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Ironworker Apprentice

Job type:Manufacturing


The trade of ironwork involves working both at great heights and underground.  We work indoors and outdoors, summer and winter therefore an ironworker must endure the heat of the summer as well as the cold in the winter.  An ironworker must be physically fit and may be required to carry loads of 100 lbs. while walking over rough and uneven terrain.  On the other spectrum, an ironworker must have the patience to install delicate balcony rail or erect a complicated window wall system.

Structural Ironworkers erect the steel framework of bridges, buildings, towers and other structures including metal storage tanks and overhead crane runways.  They also install steel decking and do all types of welding operations.

Ornamental Ironworkers install metal stairways, catwalks, floorgratings, metal ladders, metal window sash and doors, grills, screens and bank equipment.  They apply all types of caulking and sealant.

Reinforcing Ironworkers set steel bars in concrete forms to reinforce concrete structures.  They place steel bars on suitable supports in the concrete forms and tie the bars at the intersections so that each bar receives its intended structural load.

This is a three year program.  204 hours of related classroom training shall be required each year.

Starting salary:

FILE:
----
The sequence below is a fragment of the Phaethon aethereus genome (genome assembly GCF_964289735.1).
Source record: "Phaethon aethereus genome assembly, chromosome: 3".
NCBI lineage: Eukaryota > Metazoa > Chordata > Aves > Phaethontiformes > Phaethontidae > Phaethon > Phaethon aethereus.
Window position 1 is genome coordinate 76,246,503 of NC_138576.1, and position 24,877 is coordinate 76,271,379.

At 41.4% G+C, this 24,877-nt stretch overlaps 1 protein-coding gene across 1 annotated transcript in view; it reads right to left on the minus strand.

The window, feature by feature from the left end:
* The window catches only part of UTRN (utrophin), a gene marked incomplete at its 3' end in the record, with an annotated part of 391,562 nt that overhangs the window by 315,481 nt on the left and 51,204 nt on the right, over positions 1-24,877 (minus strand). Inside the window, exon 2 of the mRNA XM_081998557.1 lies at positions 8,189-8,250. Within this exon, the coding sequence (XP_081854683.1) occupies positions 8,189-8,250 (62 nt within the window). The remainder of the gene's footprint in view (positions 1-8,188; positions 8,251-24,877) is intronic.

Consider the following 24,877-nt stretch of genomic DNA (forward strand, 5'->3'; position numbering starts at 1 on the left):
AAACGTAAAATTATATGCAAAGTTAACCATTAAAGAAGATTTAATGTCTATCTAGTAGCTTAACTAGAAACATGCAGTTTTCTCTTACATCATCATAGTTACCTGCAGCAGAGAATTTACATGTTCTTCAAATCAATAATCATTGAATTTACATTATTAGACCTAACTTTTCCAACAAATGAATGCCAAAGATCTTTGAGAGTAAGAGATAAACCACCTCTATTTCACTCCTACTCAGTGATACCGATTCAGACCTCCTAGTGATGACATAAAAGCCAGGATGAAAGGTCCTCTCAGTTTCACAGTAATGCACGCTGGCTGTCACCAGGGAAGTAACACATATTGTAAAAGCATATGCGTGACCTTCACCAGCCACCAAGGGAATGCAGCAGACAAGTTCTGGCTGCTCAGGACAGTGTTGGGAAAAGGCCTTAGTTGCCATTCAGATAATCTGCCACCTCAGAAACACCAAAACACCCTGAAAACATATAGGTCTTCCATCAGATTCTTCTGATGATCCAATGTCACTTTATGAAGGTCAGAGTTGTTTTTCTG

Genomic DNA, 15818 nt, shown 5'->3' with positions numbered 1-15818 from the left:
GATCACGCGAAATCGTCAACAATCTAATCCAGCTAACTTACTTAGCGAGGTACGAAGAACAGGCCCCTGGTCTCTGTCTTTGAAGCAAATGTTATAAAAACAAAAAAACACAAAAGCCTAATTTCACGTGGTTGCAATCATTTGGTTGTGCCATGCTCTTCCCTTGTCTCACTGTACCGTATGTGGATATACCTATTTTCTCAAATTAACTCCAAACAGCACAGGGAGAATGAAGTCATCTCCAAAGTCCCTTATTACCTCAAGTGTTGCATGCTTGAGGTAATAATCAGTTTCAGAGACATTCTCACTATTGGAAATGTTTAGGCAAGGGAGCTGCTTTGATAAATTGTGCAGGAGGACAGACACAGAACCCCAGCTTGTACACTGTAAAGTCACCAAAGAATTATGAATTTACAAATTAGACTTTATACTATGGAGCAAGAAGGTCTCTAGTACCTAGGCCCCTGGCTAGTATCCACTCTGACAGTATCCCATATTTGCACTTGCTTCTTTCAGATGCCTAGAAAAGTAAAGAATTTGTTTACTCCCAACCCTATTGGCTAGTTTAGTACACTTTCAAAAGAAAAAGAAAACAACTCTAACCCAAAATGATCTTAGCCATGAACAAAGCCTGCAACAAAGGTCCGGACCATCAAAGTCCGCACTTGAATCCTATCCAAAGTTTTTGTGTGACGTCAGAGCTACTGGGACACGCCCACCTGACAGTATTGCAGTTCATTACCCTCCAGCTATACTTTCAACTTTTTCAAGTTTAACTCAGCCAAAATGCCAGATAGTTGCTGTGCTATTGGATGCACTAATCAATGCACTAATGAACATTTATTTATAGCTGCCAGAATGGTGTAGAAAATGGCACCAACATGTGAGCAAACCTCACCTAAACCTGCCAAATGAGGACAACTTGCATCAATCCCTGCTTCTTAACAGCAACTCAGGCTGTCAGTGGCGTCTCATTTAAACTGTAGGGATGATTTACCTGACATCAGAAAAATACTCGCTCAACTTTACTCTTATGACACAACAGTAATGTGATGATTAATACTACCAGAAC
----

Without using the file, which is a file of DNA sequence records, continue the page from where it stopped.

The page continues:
An Apprentice Ironworker will start at 60% of Journeyman wage ($15) with the possibility of a 5% raise each 6 month period until the Apprentice reaches 90% of Journeyman wages. An Apprentice is required to pay monthly union dues and 4% of gross wage assessment to Ironworkers Local #89.

Company benefits:
Apprenticeship training provides individuals with the skills needed to compete economically and work safely. Union members of the building and construction trades typically receive higher wages and better benefits than those employed by non-union contractors.

High school courses important to the position:
Mathematics, drafting and blueprint reading, construction technology, shop, and welding.

Training, certifications, or degree needed to qualify for the position:
Qualifications to become an apprentice include a strong foundation of math and literacy skills, a high school or an equivalency diploma, and the ability to successfully complete an aptitude test. Additionally a qualified candidate must be physically fit, drug-free, have access to reliable transportation, and have proof of citizenship or the legal right to work in the United States.

Linn-Mar Career Path Curriculum Marion Independent Career Path Curriculum

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